The industry just keeps throwing curve balls and CES tossed a swirly one, straight out of Nvidia’s camp. Is it in the zone or in the dirt?
Nvidia, the leader in GPU technology for personal computers, has no doubt garnered the attention of the video game industry. Up until now, their focus has strongly revolved around gaming hardware - in particular, videocards. However, at this year’s CES, the visual computing tech corporation has unsleeved their trump card in the form of a fully fledged handheld console. Are they biting off more than they can chew or have they checked the king? Let’s take a look.
First, we have the hardware, codenamed, “Project Shield.” Under the hood, it houses a custom 72 core Nvidia GeForce GPU/quad core A15 CPU. That’s stronger than any handheld ever conceived. The controller features all the bells and whistles you’d expect from a conventional gamepad: D-pad, X, Y, B, A, buttons, dual analog sticks; with a multi-touch, flip display, on a 5-inch 720p screen. Furthermore, it has built in speakers and touts some of the best wifi around in 802.11n 2x2 MIMO (if those numbers make sense to you).
Sounds like a high-powered handheld, right? Where’s the hook? The answer to that lies with it’s Android Jelly Bean OS - catalog and all - and its wireless streaming from a “GTX-powered PC.” This includes any title from your Steam library (if you have an account). The downside? You have a GTX 650 or higher on your desktop to stream. How smooth that streaming is, has yet to be determined. Nintendo’s Wii U streaming is seamless; I have faith that Nvidia’s unit will execute as well.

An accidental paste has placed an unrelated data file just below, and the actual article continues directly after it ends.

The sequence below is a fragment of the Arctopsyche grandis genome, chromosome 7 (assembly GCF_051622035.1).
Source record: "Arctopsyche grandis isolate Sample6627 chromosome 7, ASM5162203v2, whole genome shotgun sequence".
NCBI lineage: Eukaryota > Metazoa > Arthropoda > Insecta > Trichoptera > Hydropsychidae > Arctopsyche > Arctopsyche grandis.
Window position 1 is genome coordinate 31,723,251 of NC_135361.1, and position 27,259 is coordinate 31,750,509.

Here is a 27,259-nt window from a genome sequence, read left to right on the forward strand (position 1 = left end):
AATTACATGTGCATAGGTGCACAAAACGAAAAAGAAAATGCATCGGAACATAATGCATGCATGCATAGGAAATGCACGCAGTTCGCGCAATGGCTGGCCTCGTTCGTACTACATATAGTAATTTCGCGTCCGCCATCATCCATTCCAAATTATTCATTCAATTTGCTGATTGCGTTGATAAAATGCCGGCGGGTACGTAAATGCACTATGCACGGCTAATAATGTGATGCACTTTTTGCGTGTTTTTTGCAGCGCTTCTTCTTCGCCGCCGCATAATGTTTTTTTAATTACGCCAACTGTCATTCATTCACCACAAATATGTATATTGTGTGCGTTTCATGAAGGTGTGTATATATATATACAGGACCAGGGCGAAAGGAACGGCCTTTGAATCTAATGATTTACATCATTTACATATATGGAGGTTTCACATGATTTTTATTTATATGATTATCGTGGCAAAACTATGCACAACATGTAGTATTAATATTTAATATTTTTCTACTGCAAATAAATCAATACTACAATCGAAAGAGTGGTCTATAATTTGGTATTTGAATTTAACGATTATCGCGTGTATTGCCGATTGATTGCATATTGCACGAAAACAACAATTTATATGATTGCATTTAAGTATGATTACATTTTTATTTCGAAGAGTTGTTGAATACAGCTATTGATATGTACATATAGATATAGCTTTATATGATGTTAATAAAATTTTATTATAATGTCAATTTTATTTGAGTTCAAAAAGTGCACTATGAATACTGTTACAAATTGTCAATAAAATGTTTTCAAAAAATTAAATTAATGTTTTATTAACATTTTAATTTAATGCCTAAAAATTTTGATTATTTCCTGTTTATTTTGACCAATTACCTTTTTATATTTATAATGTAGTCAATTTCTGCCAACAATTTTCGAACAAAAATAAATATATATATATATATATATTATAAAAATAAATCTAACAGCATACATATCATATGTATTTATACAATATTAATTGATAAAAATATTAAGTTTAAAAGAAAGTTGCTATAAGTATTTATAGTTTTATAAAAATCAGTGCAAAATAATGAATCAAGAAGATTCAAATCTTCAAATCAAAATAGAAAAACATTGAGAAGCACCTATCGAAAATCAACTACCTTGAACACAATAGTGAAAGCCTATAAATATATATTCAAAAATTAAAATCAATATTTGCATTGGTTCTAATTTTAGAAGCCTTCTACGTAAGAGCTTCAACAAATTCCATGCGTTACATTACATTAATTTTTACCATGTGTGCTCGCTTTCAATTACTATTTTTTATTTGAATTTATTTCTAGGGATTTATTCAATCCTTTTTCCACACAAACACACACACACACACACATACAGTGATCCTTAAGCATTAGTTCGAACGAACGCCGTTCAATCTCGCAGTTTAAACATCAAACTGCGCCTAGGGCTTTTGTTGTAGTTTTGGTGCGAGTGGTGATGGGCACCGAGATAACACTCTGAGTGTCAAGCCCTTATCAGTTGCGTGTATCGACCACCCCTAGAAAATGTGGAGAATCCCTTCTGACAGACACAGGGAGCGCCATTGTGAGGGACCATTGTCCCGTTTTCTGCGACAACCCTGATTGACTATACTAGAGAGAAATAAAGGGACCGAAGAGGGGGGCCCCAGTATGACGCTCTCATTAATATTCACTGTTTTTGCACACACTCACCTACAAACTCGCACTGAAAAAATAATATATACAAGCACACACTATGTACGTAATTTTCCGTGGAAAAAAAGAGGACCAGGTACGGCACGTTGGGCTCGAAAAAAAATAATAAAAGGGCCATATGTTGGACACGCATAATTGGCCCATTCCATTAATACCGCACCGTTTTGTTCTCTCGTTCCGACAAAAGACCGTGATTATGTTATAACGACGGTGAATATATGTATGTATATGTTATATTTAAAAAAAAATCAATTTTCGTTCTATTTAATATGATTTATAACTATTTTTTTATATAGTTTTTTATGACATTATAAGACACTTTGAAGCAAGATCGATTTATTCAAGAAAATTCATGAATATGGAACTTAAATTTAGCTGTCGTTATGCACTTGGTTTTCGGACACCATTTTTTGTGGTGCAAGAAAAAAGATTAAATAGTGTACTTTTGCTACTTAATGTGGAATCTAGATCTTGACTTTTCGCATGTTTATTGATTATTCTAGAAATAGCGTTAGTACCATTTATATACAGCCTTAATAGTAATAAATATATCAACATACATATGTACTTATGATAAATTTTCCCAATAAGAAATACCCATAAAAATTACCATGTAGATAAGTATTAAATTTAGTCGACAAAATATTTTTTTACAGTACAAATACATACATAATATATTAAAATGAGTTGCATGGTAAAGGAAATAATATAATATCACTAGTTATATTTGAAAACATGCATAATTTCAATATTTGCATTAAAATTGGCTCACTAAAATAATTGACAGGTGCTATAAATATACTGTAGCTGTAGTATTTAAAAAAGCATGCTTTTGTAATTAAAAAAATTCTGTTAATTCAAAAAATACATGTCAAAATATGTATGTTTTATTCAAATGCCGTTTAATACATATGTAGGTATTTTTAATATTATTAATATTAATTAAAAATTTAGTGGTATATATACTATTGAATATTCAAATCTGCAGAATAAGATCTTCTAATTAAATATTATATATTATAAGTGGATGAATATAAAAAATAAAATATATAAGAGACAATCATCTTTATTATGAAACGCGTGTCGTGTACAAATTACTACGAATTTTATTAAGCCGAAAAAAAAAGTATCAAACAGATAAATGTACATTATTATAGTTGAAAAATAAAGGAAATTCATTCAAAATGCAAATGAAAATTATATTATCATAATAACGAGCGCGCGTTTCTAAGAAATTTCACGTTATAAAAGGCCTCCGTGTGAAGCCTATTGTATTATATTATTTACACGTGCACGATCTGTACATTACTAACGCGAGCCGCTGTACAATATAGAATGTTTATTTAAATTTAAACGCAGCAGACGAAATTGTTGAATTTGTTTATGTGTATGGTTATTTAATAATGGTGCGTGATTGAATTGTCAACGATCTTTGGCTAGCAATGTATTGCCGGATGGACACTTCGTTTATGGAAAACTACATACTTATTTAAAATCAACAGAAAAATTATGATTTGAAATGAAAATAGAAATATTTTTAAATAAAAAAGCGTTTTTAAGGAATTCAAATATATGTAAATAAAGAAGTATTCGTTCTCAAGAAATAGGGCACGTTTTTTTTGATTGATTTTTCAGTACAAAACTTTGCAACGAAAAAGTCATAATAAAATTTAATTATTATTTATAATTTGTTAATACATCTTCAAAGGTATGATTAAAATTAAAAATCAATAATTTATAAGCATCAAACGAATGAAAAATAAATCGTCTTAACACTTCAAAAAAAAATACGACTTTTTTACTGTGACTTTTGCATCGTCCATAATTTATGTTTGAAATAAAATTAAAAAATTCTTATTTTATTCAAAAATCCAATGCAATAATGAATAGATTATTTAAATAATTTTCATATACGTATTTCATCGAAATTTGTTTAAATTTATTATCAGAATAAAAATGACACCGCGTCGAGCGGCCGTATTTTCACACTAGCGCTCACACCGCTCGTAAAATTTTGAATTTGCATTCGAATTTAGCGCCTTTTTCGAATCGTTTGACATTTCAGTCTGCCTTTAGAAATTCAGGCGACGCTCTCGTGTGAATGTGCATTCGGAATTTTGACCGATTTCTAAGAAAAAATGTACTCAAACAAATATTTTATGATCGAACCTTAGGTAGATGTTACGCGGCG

Currently, Project Shield has no release date or price point. The latter is my only concern going forward. With tech like the above mentioned, this system will be anything but cheap. I see a price tag easily topping Wii U’s $350 (deluxe version) price. Think $400 and up. After all, Nvidia just sells hardware, not games. They don’t have the luxury of selling at a loss, like the big boys.
Bottomline: Nintendo and Sony have a new challenger with some impressive specs. Both companies have enjoyed a competition free market for almost a decade. Big N has owned the handheld gaming market for last 2 decades; and with Vita’s slumping run, and 3DS’s steady, but familiar offering, albeit slightly refreshed a with glass-less 3D novelty, Nvidia’s device comes with welcomed arms.
Make no mistake here, folks, Nintendo, the reigning handheld king, is watching. We can expect something radical with 3DS’s successor. On the other hand, Sony now has another playbook to draw inspiration from, because their methods have yet to best Big N and they’re in desperate need for innovation.
This is the tip of the iceberg people. We have yet to see Sony and Microsoft’s consoles and let’s not forget Gamestick and OUYA, who certainly have their work cut out for them. Ladies and gentlemen, let’s get ready to rumble!